The Different Kinds of Crazy.

So, you’re  setting up a lifeboat community. You’ve got a group of “like-minded” people, a handful of acres, maybe a house or two, and plans to ride out TEOTWAWKI.  But, do you really know who you’ve signed on with?   I’ll be talking today about my personal group, and I’ll change names to protect the innocent, but maybe you’ll recognize some of this crazy in your own group.  Feel free to chime in if you’ve got insight on any of this to share.

 

The Crazy Guy.

We’ll call him Chris, Crazy Chris.  He doesn’t date much, and is a little socially awkward.  He’s intelligent enough, and a really nice guy, so joining up with him didn’t seem like that big a deal.  He even has experience with organic farms, through the WWOOFing group. Sounds great! Until the crazy starts coming out.   He left a good job to come back to the doomstead a few years ago, (a bit premature, but sure, ok.)  Then we realize his entire plan is to set up in a tee-pee.  In Iowa, all year.  *sigh* At that point in doomstead construction, we had a shed, and half a house. No utilities, no food production, just construction.   Weeks of gentle, reality-oriented discussions failed to persuade him, and he showed up, with a teepee.  He didn’t help with planting or house building. He just set up the tee-pee, moved buckets of dried beans in and left.  We found out weeks later he was living in his parents basement an hour away.   He drifts in and out for the next year. His tee-pee falls down at some point.  We hear he’s looking for work, but he seems unable to find any. We get occasional emails talking about the “chem trails” and free junk he has found in the area and wants to move to the property.  Then com silence for a few months. Through his cousin we learn he’s in jail. He was living with another crazy person, growing illegal substances and they both got busted and thrown in jail.  So, now we’re down one Crazy Chris, and still wondering what we’ll do with the tee-pee.

Will we let him back after he’s released? I don’t know. We have our own semi-legal/illegal schemes we’re considering, (did you know outhouses are illegal in most of Iowa?) We don’t need someone bringing the cops around.  His plans are always more fantasy based than reality based.   Perhaps he could come back on a probationary term, only if he does x amount of actual work to further our actual group goals.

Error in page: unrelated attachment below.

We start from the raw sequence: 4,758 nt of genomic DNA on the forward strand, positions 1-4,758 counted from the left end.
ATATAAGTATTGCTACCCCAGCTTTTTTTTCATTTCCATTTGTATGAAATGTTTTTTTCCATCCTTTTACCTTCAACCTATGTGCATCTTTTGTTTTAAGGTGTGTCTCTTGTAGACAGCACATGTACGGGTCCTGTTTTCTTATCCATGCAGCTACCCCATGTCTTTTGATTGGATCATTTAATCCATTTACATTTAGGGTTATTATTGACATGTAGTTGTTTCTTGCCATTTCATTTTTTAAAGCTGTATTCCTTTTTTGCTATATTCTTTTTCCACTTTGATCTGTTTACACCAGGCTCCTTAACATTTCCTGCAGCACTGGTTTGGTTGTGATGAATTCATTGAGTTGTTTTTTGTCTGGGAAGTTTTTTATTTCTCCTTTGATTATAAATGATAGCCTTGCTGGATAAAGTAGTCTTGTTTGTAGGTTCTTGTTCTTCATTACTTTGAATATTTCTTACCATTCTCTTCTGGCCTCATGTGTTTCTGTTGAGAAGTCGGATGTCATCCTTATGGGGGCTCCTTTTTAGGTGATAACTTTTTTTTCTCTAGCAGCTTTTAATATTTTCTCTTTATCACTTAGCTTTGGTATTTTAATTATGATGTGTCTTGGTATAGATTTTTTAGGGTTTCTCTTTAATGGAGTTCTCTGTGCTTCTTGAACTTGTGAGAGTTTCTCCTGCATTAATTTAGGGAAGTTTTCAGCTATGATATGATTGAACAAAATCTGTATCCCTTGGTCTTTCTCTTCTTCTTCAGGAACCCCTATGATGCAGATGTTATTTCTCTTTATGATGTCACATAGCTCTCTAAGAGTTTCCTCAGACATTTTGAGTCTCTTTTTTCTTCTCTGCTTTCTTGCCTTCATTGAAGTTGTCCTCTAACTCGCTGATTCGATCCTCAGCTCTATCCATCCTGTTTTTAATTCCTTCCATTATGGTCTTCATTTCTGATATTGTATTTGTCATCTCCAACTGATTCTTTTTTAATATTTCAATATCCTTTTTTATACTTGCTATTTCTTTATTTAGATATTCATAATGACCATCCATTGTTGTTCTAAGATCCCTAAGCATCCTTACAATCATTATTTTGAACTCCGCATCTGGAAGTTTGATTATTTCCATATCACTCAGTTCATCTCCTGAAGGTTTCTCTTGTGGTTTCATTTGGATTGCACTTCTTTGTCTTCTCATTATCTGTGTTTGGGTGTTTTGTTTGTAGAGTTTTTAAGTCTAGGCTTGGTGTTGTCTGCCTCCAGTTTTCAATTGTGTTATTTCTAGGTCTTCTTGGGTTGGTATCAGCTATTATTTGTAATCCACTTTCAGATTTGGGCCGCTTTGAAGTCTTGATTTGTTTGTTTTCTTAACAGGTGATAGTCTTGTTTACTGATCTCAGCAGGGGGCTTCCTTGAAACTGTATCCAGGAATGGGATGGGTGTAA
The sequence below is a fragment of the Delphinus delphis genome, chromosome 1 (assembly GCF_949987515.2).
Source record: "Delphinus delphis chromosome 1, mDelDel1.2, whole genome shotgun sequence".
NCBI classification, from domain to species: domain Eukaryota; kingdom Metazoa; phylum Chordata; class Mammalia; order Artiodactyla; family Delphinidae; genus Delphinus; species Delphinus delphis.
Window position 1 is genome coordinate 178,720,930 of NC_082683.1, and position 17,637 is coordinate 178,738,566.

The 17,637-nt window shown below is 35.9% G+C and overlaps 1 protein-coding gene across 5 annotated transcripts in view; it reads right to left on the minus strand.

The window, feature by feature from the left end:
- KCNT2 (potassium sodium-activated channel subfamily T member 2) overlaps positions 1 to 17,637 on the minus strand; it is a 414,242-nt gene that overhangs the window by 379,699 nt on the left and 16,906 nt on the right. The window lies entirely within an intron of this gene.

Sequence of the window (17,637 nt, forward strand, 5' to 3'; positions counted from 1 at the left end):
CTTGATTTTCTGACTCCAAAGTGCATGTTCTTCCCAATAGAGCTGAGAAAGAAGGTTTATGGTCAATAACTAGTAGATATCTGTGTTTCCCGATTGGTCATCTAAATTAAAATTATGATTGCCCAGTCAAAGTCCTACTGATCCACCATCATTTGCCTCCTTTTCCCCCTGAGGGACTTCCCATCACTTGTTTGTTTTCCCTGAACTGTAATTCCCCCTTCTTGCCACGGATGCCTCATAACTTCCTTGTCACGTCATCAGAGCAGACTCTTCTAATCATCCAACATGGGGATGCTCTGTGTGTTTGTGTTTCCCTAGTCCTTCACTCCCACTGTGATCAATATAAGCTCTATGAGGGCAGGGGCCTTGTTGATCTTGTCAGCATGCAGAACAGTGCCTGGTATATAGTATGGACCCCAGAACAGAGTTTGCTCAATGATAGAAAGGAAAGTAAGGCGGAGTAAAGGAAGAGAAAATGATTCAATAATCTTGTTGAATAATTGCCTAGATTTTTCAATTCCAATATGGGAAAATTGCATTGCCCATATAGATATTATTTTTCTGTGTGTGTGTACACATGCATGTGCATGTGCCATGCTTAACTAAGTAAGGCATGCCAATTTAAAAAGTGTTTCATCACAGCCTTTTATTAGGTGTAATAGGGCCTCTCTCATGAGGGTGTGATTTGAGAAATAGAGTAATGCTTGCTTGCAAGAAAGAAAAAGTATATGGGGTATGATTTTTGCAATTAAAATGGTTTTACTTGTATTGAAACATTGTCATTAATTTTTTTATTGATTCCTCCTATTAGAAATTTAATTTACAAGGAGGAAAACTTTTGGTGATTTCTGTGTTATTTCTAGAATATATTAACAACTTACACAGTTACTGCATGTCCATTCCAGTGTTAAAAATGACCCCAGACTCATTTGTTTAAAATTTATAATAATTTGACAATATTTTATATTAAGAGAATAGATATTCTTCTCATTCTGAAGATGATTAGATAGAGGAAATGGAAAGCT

The Handy Guy Who Can’t Commit.

We’ll call him Bob.  Oh Bob. He is SO handy.  He’s a woodworker, an electrician and a fix-it-man all rolled into one.  He loves to tinker, he loves to fix stuff. He made a miniature model of  some wind turbines after we had a discussion about them. Just to see if the blade concept would work.  When we entered unexplored territory with the buried house, he spent hours running weight calculations trying to help figure out the support structure needs for pouring a concrete roof.  He’s way better at peppers than I am, he can get pepper seedlings with 5x less death than what I manage.  But, he’s got this wife.  She’s a sweetheart, I love her to death, but she refuses to have anything to do with our “dirt farming.”  She’s been clear about that from the get go, so there’s no hurt feelings or anything. We just know that our handy Bob may not join us in the end.  So, we make use of him when we can, and we keep both of them included in our lives, not just the doomstead stuff, but the normal stuff too.  We’re always hoping that he’ll convince his wife that the doomstead is a valid back up plan.  We’re hoping that once we get the basic infrastructure squared away we can put in something like a pottery kiln that will make use of her amazing creative skills.  She would be just as much of an asset to the group as Bob, I’ve seen her create everything from a period dress costume to a dog jacket for an injured pet.  Plus, she has some medical training from her day job.

We’re not leaving space for them on the property, not to live anyway.  We are planning some space for their creative enterprises, Bob needs more space to cure local wood, his wife might be tempted by the kiln. I figure that if we can get them involved with the doomstead, even on a partial basis, it is better than nothing at all.

 

Security Crazy Guy